GEOL 106

Source Types

Information is created for different purposes and audiences. 

Source type & format matter!

Information Timeline

The chart below doesn't include all the different source types you will come across in your research, but it is a useful way to think about and assess if a source type works for your needs - and why.

Remember to ask: Has the information been reviewed by an independent and informed set of eyes? 

(Click on image to enlarge)

information timeline graphic

Source: "Information Timeline" by QCCLibrary, educational use


After an event occurs, you can look to…

Social Media sources
  • within minutes – here social media platforms “breaks” the story. Info may be incomplete, false, or biased.
  • Examples: Twitter, Facebook, Instagram, YouTube, Blogs, etc.
News sites, TC, Radio & Daily Newspapers
  • within days – As time passes, info gets added, updated and verified. Opinions emerge. Examples: cnn.com, BBC radio, New York Times, etc.
Weekly magazines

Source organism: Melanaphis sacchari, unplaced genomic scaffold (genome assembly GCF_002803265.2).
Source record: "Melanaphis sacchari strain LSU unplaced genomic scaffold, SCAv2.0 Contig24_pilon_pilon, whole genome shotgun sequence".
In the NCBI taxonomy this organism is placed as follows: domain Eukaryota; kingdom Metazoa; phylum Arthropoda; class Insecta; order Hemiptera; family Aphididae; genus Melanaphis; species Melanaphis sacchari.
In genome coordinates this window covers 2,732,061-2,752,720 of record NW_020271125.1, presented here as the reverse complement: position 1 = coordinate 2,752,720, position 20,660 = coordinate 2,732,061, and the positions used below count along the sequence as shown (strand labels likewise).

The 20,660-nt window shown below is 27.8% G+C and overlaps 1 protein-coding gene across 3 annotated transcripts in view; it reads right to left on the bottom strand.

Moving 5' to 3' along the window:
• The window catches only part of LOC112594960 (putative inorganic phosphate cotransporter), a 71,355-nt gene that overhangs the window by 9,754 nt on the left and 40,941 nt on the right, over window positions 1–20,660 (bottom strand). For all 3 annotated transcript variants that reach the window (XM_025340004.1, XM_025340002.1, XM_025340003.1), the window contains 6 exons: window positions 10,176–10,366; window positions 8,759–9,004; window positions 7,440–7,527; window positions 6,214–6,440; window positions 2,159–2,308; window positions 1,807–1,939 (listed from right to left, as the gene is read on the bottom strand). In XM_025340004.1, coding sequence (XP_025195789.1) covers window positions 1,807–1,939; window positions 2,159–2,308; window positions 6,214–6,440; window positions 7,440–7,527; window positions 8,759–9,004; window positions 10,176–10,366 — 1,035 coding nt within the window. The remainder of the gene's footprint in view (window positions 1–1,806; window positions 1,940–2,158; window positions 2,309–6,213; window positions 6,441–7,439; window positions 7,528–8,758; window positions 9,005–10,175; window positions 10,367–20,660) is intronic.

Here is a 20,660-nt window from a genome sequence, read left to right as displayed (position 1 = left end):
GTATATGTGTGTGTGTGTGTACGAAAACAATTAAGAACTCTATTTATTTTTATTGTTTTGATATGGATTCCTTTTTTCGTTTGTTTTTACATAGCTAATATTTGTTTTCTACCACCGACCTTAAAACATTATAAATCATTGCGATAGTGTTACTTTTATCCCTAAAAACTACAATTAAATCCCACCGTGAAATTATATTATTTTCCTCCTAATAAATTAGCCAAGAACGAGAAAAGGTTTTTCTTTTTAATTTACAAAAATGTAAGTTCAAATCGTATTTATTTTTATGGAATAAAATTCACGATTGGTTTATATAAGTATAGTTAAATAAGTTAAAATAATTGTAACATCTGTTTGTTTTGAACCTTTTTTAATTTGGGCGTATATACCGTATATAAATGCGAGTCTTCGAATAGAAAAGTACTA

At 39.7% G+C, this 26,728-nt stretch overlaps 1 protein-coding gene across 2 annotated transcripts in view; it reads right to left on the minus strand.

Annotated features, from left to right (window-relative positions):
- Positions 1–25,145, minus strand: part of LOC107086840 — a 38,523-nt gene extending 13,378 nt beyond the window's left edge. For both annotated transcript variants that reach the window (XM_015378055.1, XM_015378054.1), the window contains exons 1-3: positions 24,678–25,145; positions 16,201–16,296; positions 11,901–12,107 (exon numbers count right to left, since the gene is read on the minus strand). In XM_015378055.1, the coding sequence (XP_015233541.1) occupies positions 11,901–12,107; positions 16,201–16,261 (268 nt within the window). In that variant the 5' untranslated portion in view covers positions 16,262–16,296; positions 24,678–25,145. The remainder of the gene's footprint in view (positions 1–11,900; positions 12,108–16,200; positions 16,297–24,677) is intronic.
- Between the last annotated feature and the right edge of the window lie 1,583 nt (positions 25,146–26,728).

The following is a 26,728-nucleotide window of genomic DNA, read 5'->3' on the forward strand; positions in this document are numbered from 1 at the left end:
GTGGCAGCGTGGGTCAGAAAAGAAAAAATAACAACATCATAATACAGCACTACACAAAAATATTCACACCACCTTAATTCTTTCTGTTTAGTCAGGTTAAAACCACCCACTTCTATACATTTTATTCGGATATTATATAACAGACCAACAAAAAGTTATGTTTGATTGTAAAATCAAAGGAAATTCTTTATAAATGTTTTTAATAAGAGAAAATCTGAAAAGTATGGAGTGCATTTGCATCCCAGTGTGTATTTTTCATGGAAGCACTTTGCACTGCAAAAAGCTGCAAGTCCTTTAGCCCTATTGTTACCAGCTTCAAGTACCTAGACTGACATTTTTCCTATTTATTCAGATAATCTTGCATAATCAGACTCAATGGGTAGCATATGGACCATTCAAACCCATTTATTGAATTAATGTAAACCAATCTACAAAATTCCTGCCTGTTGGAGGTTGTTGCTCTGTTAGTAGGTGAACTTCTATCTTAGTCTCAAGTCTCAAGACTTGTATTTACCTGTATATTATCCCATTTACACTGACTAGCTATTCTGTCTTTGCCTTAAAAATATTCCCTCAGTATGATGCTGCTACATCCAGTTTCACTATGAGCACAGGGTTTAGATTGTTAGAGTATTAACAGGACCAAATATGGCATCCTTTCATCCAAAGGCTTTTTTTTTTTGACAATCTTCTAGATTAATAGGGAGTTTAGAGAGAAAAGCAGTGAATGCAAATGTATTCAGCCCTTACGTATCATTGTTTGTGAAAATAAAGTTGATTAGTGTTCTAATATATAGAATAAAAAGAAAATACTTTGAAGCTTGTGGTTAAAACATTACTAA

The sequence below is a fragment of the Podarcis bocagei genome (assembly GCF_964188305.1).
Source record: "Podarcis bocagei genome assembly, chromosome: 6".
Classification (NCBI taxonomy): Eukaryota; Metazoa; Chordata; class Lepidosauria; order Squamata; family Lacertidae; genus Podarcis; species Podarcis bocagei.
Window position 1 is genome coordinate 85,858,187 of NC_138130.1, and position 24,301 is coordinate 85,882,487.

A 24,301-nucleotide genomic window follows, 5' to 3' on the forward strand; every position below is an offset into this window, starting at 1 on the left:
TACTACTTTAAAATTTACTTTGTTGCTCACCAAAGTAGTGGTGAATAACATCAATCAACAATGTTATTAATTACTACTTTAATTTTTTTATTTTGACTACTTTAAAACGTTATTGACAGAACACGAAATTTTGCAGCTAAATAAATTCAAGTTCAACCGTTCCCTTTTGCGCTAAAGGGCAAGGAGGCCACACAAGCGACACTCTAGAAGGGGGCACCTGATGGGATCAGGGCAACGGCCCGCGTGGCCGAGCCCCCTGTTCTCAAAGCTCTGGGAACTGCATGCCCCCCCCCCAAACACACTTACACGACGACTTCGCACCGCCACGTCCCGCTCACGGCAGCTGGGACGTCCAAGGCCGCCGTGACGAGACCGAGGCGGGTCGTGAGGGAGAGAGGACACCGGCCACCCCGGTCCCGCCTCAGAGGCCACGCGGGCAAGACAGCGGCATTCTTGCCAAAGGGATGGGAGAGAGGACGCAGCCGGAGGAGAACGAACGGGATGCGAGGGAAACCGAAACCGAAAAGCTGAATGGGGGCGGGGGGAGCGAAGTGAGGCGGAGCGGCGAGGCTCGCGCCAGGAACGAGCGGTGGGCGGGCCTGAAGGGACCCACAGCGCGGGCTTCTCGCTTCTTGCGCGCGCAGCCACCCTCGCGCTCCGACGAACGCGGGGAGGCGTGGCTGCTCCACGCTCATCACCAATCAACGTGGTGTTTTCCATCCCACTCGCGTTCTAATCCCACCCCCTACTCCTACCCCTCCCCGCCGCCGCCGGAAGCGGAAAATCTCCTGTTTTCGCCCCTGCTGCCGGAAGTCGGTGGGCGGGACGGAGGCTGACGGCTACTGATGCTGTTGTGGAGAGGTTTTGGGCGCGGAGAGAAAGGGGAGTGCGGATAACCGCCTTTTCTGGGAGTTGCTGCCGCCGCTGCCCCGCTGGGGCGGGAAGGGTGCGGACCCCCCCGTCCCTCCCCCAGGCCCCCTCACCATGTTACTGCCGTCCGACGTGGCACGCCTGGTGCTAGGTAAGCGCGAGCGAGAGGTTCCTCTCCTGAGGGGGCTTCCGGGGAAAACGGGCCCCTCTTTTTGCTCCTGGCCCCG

• within a week – These offer more insight, likely to include context info, interviews, related topics.
  • Examples: Newsweek, Time, People, The New Yorker
Monthly magazines
  • within a month – additional time allows for better reporting. May include opinions.
  • Example: Time, People Magazine, Wired, National Geographic, Scientific American
Scholarly journals
  • Within 3+ months – written by experts, well-researched and objective.
  • Examples: Journal of American Culture, Nature, JAMA
Books
  • Within 12+ months – benefits most from hindsight. Gives most in-depth coverage of a topic.
  • Examples: non-fiction titles, textbooks, reference materials, etc

Video: How Library Stuff Works: Scholarly vs Popular Sources

Source: "How Library Stuff Works: Scholarly vs. Popular Sources" by McMaster Libraries, is licensed under a Standard YouTube License.

Learn about the differences between scholarly and popular sources and how to identify them when researching your topic.